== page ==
One of the most discouraging parts of this book is how the older Helen lacks the characteristics that made the younger version likable, such as her courage and loyalty. She acts different from as she did in her past which was the reason why I find it hard to see that these two stories share the same character. The older Helen seems to have lost the lessons she had learned growing up with her mother and acts as a mirror image of her mother's unstable and cowardly life. The parallels drawn between Helen's relationship with her family and her mother's is supposed to be meaningful and ironic but the lack of development of the Helen's husband and children makes this hard to see clearly.

Overall, I think the basis of The Almost Moon is love. The Almost Moon explores how an unstable individual shows affection towards their family and how in return the family accepts or denies it. The reason why it fails to appeal to the audience is ultimately because of the flat characters. While it is true that the younger version of Helen shows development, the actual main character does not manage to change throughout the story, and the people presented in her journey from her best friend's son to her husband are left unexplored and underdeveloped. Even in the story of her past, her mother's actions start to become predictable while her father's background is neglected making his actions hard to understand.

Despite all this, the reason why this book left such a good impression on me was because of the interesting questions it raises and Sebold's compelling story telling. The Almost Moon serves to question the influence of a parent to a child and the lasting psychological impression it leaves. It presents the idea that a child cannot help but follow in their parents footsteps even with their distaste for it. It also questions the bonds that keeps a child bound to her mother as well as the love and duty a mother cannot ignore even through a mental illness. It touches on the affects of two broken people depending on each other and on how an ignorant community can aggravate the situation. The unfolding of the mystery behind her father's death was also fantastically done which attributes to Sebold's ability to create compelling mysteries and the development of the young girl was delightful to follow. Therefore, although I wouldn't put it in my top list of books, this book was definitely one I would recommend to a more mature audience who has interest in the subjects this book discusses just to discuss the ending of the book.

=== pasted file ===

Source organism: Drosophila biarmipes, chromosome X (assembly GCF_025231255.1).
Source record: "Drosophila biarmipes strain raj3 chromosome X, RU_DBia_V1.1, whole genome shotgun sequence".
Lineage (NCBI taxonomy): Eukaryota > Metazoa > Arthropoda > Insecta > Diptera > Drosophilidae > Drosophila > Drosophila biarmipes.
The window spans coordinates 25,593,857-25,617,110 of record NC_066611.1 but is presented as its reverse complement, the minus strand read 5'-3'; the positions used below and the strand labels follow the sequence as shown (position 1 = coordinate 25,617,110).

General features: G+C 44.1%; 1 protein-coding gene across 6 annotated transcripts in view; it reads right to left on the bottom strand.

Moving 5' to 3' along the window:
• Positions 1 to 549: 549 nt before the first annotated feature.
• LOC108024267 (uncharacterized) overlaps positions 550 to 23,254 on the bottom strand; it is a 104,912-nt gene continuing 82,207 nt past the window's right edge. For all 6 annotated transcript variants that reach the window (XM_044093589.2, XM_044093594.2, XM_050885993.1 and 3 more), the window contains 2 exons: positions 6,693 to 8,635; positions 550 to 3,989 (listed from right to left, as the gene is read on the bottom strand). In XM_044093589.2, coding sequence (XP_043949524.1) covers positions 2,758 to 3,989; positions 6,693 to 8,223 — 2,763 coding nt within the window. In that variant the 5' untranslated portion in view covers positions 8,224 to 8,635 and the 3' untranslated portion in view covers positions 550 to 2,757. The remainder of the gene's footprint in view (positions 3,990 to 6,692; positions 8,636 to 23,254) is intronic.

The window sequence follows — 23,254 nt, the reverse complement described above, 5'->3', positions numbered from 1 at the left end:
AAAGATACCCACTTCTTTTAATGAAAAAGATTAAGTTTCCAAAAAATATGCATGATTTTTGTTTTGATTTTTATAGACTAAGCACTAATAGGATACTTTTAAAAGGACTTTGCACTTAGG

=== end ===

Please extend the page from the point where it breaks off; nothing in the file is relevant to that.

That being said, if you read it, please tell me what you think of the ending as I would love to hear other people's ideas on the conclusion of the main character's mother and father.

Well then, another review done. I'll see you guys in the next one :D

1 comment:

  1. Shiney I think this is intriguing. I like how even though you like the book, your present it in an unbiased way. I wanted to read it ever since I read The Lovely Bones, but I think I'll get started on it now.

    And as always, I really like your writing style.